If the label attribute isn’t used, JSF will show a generated Id instead that is nearly always completely incomprehensible to users. So, this label is something you definitely want to use.

Of course, if the label is going to be used in the error message to identify said component, it should also be rendered on screen somewhere so the user knows which component has that label. For this JSF has the separate <h:outputLabel> component, which is typically but not necessarily placed right before the input component it labels.

The problem

The thing is though that this label component should nearly always have the exact same value as the label attribute of the component it labels, e.g.

<h:outputLabel for="username" value="Username" />
<h:inputText id="username" value="#{myBean.username}" label="Username" required="true" />

There’s a duplication here that feels rather unnecessary (it feels even worse when the label comes from a somewhat longer expression, which is typical for I18N). My co-worker Bauke identified this problem quite some time ago.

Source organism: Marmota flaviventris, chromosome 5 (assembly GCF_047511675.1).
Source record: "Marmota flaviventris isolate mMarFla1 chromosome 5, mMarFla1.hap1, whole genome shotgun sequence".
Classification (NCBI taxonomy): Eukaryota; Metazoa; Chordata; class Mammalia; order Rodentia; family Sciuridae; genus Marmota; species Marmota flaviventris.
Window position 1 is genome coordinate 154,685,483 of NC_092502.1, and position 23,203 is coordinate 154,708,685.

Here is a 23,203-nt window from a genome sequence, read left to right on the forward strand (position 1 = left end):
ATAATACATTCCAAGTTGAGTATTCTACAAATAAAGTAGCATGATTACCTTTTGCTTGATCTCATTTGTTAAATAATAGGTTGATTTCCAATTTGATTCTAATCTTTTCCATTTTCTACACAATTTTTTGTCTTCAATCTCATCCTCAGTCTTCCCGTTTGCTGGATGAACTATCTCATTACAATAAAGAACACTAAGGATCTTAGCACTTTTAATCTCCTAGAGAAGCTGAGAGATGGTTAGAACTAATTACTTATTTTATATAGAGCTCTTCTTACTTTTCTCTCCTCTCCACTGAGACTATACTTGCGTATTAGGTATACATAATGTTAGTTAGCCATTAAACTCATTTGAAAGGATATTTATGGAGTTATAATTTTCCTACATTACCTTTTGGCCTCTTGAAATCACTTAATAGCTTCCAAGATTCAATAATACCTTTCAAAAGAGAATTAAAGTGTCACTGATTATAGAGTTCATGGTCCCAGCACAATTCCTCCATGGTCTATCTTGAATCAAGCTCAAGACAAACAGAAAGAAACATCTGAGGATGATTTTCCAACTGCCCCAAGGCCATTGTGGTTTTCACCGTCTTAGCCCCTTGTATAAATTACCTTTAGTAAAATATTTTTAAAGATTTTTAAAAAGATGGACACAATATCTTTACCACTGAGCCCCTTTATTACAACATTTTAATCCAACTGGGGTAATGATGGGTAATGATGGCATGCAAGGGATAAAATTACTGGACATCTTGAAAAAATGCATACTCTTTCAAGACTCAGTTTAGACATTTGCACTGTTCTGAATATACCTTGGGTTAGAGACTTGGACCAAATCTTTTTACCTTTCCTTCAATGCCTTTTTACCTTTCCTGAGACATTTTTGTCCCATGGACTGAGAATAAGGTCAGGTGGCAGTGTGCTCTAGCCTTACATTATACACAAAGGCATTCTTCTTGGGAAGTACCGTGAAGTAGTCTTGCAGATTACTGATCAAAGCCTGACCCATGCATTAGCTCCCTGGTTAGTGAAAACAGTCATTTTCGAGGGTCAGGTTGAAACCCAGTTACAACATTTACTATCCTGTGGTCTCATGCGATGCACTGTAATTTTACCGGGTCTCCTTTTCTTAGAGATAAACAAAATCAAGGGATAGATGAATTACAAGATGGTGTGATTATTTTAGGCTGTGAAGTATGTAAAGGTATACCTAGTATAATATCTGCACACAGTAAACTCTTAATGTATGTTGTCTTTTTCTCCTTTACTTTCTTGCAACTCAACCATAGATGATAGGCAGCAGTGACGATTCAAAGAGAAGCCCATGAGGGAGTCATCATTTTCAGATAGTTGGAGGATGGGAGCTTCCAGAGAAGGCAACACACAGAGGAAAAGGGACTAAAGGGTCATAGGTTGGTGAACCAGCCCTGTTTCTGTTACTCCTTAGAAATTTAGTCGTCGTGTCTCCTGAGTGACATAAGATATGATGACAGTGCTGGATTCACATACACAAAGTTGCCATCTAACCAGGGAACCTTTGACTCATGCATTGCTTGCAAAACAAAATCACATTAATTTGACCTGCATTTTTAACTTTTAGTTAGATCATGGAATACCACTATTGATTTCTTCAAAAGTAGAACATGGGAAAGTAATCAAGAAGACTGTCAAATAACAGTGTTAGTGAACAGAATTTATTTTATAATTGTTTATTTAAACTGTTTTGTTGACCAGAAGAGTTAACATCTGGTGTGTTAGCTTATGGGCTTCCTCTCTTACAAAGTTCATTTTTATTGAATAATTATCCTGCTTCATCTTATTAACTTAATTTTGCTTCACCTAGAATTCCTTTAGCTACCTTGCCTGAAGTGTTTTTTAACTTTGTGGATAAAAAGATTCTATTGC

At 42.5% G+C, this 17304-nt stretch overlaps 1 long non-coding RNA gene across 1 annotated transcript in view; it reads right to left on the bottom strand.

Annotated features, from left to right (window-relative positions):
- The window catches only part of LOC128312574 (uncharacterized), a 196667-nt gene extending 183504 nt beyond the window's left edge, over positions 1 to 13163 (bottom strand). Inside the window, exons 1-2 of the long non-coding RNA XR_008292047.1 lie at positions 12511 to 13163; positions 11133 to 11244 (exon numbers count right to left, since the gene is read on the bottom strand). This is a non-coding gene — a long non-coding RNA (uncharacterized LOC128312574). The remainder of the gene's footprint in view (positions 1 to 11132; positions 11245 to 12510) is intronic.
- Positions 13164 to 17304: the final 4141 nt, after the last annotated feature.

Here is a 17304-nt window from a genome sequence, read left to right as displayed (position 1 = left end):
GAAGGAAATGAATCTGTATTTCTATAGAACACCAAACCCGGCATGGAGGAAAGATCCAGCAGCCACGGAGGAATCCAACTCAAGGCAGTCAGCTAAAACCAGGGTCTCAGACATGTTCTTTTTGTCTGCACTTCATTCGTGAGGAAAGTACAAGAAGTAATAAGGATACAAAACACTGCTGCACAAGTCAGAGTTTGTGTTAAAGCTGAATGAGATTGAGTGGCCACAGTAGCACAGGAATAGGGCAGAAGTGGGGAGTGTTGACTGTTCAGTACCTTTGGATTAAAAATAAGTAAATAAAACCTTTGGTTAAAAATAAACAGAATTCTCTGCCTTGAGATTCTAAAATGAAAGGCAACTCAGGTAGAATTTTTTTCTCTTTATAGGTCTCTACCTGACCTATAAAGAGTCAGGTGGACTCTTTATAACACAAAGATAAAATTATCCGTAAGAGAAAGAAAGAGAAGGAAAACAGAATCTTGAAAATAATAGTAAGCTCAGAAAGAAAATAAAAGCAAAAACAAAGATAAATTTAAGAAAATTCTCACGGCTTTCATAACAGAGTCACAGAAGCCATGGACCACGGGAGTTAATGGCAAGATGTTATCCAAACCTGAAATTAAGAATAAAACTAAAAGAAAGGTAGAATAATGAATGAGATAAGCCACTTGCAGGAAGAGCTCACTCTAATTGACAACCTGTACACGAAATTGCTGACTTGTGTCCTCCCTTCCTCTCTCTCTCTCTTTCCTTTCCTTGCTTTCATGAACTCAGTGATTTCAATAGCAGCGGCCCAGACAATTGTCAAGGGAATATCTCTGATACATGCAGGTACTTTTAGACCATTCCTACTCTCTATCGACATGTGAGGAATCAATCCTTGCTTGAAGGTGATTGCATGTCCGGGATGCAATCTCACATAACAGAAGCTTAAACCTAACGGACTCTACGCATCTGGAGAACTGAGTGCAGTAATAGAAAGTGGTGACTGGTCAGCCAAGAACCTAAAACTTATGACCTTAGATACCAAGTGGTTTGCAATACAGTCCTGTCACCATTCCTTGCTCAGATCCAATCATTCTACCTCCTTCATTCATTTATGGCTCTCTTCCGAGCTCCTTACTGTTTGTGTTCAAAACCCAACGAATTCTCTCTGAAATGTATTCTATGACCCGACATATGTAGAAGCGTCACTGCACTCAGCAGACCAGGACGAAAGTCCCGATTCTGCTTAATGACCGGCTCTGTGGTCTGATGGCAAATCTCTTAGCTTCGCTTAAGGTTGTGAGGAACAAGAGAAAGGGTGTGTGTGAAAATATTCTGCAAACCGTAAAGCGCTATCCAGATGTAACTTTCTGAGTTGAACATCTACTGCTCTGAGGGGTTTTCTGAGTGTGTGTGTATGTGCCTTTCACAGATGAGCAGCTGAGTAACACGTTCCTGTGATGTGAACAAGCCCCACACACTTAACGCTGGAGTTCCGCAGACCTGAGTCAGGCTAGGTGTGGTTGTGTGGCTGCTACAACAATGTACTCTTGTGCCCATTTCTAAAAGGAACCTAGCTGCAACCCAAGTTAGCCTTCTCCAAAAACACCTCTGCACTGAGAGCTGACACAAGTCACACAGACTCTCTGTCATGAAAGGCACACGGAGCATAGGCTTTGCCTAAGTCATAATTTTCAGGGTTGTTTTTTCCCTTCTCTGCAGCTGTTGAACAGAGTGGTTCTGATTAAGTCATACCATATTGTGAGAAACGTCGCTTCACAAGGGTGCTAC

Finding a solution

It appears though that an implementation that automatically sets the label attribute of the target “for” component to the value of the outputLabel isn’t that difficult, although there are a couple of things to keep in mind.

For starters, a component in JSF doesn’t directly have something akin to an @PostConstruct method in which you can set up things. There are tag handlers and meta rules in which you can set up attributes, but when they execute not all components have to exist yet.

Luckily, we always have the plain old constructor and since JSF 2 components can register themselves for system events. This gets us into a method where we can setup things.

Additionally, we have to be aware of state. System event listeners are luckily not stateful, so perfectly suited for tasks that need to be setup once (Phase listeners are stateful though, and will ‘come back’ after every postback). Attributes of a component are by default stateful, so we only need to set those once, not at every postback. Finally, the API distinguishes between deferred expressions (value expressions) and literals. If we want to support dynamic labels and only want to setup the wiring once, it’s important to take this distinction into account.